Copywriting for sale

by Tom Albrighton 4 March 2013 Copywriting, Copywriting reviews

I recounted in my last post how ideas often come to me while running. Well, sure enough, one did the other day. To wit: why don’t estate agents do more with ‘for sale’ signs?

Here’s one from a leading local agent, William H. Brown, which is typical of the style.


As a piece of marketing material, this could hardly be more basic. It indicates that the property is for sale, identifies the estate agent involved and, by including a phone number and/or URL, issues an implicit call to action to those interested in finding out more. And that’s it.

What it doesn’t do is convey any information about the product being sold. At this stage, all prospective buyers have to go on is the location (which is crucial, of course) and the look of the property from outside. If pimping your crib on the street has any value, it’s surely worth throwing the passing punter a bit more of a bone – not to mention hitting them with a more in-your-face call to action.

Here’s an attempt at doing just that (completely unofficial, see disclaimer below):


Now, you’re probably thinking that the average seller won’t want that stuff publicly on display – particularly their asking price. But all this data is freely available at the agent’s office, in the local paper and, most immediately of all, online. Interested house-hunters with smartphones can be looking at the info in seconds, even while they’re standing outside the property. So why put them to the trouble when you can use the features to draw them in at the outset?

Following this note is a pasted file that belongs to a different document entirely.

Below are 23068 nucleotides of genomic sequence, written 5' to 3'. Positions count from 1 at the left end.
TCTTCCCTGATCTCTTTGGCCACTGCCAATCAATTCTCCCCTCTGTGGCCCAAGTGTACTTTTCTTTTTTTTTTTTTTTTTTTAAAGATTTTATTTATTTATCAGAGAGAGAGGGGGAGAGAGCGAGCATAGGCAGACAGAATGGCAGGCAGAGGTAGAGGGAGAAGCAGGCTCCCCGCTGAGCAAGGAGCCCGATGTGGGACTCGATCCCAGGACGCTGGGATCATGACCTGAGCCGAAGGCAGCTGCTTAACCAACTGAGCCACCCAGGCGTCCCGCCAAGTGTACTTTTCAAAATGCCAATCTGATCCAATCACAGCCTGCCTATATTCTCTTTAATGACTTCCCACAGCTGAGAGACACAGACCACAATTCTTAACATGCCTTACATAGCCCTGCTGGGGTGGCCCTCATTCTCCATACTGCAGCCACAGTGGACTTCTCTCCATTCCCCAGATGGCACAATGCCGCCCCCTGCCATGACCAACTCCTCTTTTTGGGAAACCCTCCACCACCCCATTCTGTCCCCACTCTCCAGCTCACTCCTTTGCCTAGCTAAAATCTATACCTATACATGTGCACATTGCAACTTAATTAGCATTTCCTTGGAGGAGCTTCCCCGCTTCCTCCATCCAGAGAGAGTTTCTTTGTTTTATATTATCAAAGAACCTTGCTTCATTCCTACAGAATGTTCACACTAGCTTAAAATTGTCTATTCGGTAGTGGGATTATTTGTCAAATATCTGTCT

Furthermore, with a little sprinkling of information design, we can communicate the key facts more economically, leaving more graphical real estate free to describe other features that might be more attractive to buyers:


Now, as any copywriter will tell you, benefits are more powerful than features – you should always sell the sizzle rather than the sausage. In this context, I’d suggest that means giving the audience a vivid picture of what it would be like to live in the property. Because we’re not selling a house here, we’re selling a lifestyle. So a more adventurous version might look like this:


But why stop there? Once this approach becomes industry standard, as it surely will, a bog-standard tone of voice will no longer cut through. Forward-thinking estate agents will want to stand out from the crowd – and what better way to do that than with some Innocent-style wackywriting?


OK, that might be a step too far, but you take the point. With just a little extra cost and effort, these signs could be working a whole lot harder to close a sale. Estate agents, put your house in order!

  • The images in this post are for entertainment only. They have no official connection with William H. Brown and were not commissioned, approved or endorsed by them. No copyright infringement intended.
  • A French translation of this post appears at Stereotexte.

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